Ah, breastfeeding. Few other topics will divide or unite a group of mothers quite like this one. Almost everything you will hear or read about breastfeeding is positive, except of course for the whole breastfeeding in public nonsense (yes, please feed your babies whenever and wherever you want to!). As wonderful as breastfeeding can be, it’s not always as easy as you may think.
After having my first baby, it took three whole days for my milk to come in. There is nothing like having a screaming, starving newborn to make you feel inadequate. I cried because I was stressed out. I cried because I was tired. I cried because I felt like a failure that I couldn’t even feed my own child. And I cried because my nipples hurt. Oh man did they hurt. Nobody tells you how badly breastfeeding can hurt in the beginning. We didn’t have any latch problems or tongue-/lip-tie problems, either. It just takes a little while to toughen those suckers up.
Thankfully, though, after a couple of weeks, breastfeeding was a breeze for us. I didn’t have any other issues, and I was able to breastfeed my daughter until she was 18 months old. And then I got pregnant.
When my son was born, I figured we would be able to get the hang of things pretty easily. He latched on without any problems, and the first day went OK. But then that familiar soreness came back. It hurt like hell. Every time he latched, I cried. My nipples were so cracked and sore, they were literally bleeding through my shirt. At my husband’s suggestion, we started giving him formula so I could just give myself a break. I pumped for a few days and I used that amazing compounding cream you might have heard about, and that combination really helped. I was able to begin nursing again, and it wasn’t as painful anymore. I figured it would be smooth sailing from then on like with my daughter, but boy was I wrong.
“I had a rock-hard, golf ball-size lump on my breast. It was hot to the touch, so it was definitely infected.”
My issues began with a clogged duct. I did everything anyone suggested. Epsom-salt soaks, hot compresses, nursing in awkward positions, using a massager, massaging with my hands, sunflower lecithin, essential oils . . . nothing would unclog this duct. After a week of trying, I finally developed mastitis and had a fever and chills. I called my family doctor and went on antibiotics, but after taking the dose, the problem didn’t go away. I went to my OB, and they suggested a second round of antibiotics, but the problem still didn’t go away.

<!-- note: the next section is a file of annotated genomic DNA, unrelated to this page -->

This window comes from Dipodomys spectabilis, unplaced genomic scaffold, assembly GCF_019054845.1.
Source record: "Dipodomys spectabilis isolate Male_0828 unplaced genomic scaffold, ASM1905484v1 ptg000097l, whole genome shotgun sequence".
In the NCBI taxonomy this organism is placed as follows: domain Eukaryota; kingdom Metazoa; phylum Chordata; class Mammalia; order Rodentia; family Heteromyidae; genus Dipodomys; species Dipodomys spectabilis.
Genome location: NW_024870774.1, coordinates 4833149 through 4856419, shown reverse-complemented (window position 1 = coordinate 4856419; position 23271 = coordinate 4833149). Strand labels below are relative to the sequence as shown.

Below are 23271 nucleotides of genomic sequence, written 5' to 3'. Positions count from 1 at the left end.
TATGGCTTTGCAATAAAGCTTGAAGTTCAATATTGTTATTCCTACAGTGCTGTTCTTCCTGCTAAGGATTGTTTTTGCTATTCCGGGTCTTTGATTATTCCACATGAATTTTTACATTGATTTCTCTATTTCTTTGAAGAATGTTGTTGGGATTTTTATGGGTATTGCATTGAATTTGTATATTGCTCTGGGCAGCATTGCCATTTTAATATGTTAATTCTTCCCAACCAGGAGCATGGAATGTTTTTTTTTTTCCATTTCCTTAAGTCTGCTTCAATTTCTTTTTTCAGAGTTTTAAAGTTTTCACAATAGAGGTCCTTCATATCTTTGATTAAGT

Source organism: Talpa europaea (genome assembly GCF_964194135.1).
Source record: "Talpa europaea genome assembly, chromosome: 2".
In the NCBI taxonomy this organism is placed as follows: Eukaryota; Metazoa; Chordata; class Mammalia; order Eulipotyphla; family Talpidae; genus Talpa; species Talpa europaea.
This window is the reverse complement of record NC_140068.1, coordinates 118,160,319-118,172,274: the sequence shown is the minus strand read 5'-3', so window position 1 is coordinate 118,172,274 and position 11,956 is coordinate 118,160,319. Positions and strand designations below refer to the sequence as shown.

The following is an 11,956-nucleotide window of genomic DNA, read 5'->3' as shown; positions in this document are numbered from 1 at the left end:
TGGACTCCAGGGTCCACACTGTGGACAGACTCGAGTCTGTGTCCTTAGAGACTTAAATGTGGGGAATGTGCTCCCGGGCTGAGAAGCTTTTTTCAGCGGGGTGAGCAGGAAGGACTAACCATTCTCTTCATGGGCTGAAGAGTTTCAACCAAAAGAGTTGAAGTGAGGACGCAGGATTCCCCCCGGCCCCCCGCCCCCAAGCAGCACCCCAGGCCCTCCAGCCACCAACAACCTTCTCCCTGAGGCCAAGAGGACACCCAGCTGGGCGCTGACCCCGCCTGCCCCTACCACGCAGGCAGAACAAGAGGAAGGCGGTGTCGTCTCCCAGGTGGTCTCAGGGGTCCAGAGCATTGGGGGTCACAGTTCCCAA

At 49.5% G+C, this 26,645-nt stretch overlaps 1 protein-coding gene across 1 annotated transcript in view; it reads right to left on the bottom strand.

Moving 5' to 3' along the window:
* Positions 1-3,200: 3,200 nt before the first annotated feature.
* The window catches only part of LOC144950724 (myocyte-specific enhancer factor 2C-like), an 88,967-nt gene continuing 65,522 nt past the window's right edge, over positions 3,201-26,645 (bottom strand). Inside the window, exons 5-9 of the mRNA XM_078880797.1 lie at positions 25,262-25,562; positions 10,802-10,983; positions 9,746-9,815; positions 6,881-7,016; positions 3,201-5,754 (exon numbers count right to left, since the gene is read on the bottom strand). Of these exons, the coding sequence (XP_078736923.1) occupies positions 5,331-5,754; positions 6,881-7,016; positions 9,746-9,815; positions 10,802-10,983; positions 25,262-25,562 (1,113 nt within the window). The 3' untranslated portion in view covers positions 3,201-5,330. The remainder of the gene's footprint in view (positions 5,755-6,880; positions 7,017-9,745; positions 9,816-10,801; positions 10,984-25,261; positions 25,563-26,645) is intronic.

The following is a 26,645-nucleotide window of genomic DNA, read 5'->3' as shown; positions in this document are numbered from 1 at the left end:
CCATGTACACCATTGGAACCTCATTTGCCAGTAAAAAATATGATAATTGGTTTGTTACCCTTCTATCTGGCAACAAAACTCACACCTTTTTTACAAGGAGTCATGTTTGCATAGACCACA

I was so uncomfortable. I had a rock-hard, golf ball-size lump on my breast. It was hot to the touch, so it was definitely infected. I didn’t know what to do or where to go for advice. I felt like my doctors were being too casual, and I was desperate for relief. I posted on a breastfeeding Facebook group (thank God for Facebook support groups), and a few helpful women commented that they had had this problem, and they got the lump drained by a breast surgeon. I immediately called my OB and said I wanted to go see a breast surgeon. They made me an appointment, and I went the next day.
They did an ultrasound of the lump to see if it was an abscess, which would warrant getting it drained, and indeed it was. They gave me the option to have the procedure done that day, which I gladly accepted. To drain it, they inject a numbing medication directly into the lump and then use a syringe to remove as much of the fluid as they can. I watched, nauseated, as the doctor inserted a long needle into my breast and filled two whole syringes with puss. It was over quickly, but the doctor warned me that sometimes people need to have the abscess drained multiple times or, worst-case scenario, have a stint put in so that it can drain constantly, which could cause issues with my milk supply . . . if I was lucky enough to even still nurse on that side.
“I encourage you to speak up. Share your war stories with other moms. You never know who you might be helping.”
After a couple of days, the lump was back. I called my OB again, and this time they sent me to a breast surgeon at a cancer center because she had more experience with these issues than the doctors at the outpatient center I had gone to before. Walking into a cancer center, even when you know you don’t have cancer, gives you an immediate feeling of anxiety. They did another ultrasound, injected the numbing solution, and removed the fluid. After this trip, I had to sit in my car for a little while because I felt so lightheaded.
I had to go back to the cancer center seven more times to have my breast drained. The doctor was really wonderful. She said she could have done the more invasive stint procedure and it would have drained sooner, but by doing a third round of antibiotics and draining it weekly, it allowed me to continue nursing and had no negative effects on my supply. She also got me in touch with a breastfeeding specialist who speculated that this all stemmed from the first couple of days when my nipples were cracked and bacteria likely entered my body.
My son is now 5 months old, and I somehow managed to continue nursing him throughout all of that. It was an almost 10-week battle, cost me over $600 out of pocket, and permanently discolored my breast. It is not an ordeal I wish on anyone, and I am sharing this because I think it’s important for women to talk about the good and the bad ordeals that come along with breastfeeding. I had no idea what to do to help myself or what the problem even was. If it weren’t for the women in the Facebook group, I wouldn’t have known a breast abscess was even a thing. So I encourage you to speak up. Share your war stories with other moms. You never know who you might be helping.